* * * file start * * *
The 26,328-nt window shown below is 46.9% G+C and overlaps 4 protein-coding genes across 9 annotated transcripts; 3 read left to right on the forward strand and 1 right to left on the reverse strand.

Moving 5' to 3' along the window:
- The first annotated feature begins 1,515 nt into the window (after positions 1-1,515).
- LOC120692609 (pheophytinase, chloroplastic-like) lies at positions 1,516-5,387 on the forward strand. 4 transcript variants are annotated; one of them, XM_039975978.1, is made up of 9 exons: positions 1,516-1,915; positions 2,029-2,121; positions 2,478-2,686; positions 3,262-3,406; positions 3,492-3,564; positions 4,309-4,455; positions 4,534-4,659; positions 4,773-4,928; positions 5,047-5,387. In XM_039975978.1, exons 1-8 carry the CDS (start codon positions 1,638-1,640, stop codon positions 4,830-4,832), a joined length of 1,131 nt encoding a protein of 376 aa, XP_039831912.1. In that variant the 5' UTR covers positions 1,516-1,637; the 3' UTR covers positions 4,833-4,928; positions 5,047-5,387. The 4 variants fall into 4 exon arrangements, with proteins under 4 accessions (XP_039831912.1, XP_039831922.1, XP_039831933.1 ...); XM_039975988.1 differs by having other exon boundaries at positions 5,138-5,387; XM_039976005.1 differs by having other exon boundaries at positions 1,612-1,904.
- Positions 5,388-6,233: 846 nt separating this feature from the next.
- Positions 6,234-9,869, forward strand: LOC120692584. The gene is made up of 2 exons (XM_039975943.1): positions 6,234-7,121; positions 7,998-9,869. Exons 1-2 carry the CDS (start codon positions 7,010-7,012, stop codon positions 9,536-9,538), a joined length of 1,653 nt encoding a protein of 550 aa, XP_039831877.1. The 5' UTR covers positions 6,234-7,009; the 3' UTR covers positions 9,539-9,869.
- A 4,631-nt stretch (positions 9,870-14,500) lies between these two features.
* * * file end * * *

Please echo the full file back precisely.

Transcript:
The 26,328-nt window shown below is 46.9% G+C and overlaps 4 protein-coding genes across 9 annotated transcripts; 3 read left to right on the forward strand and 1 right to left on the reverse strand.

Moving 5' to 3' along the window:
- The first annotated feature begins 1,515 nt into the window (after positions 1-1,515).
- LOC120692609 (pheophytinase, chloroplastic-like) lies at positions 1,516-5,387 on the forward strand. 4 transcript variants are annotated; one of them, XM_039975978.1, is made up of 9 exons: positions 1,516-1,915; positions 2,029-2,121; positions 2,478-2,686; positions 3,262-3,406; positions 3,492-3,564; positions 4,309-4,455; positions 4,534-4,659; positions 4,773-4,928; positions 5,047-5,387. In XM_039975978.1, exons 1-8 carry the CDS (start codon positions 1,638-1,640, stop codon positions 4,830-4,832), a joined length of 1,131 nt encoding a protein of 376 aa, XP_039831912.1. In that variant the 5' UTR covers positions 1,516-1,637; the 3' UTR covers positions 4,833-4,928; positions 5,047-5,387. The 4 variants fall into 4 exon arrangements, with proteins under 4 accessions (XP_039831912.1, XP_039831922.1, XP_039831933.1 ...); XM_039975988.1 differs by having other exon boundaries at positions 5,138-5,387; XM_039976005.1 differs by having other exon boundaries at positions 1,612-1,904.
- Positions 5,388-6,233: 846 nt separating this feature from the next.
- Positions 6,234-9,869, forward strand: LOC120692584. The gene is made up of 2 exons (XM_039975943.1): positions 6,234-7,121; positions 7,998-9,869. Exons 1-2 carry the CDS (start codon positions 7,010-7,012, stop codon positions 9,536-9,538), a joined length of 1,653 nt encoding a protein of 550 aa, XP_039831877.1. The 5' UTR covers positions 6,234-7,009; the 3' UTR covers positions 9,539-9,869.
- A 4,631-nt stretch (positions 9,870-14,500) lies between these two features.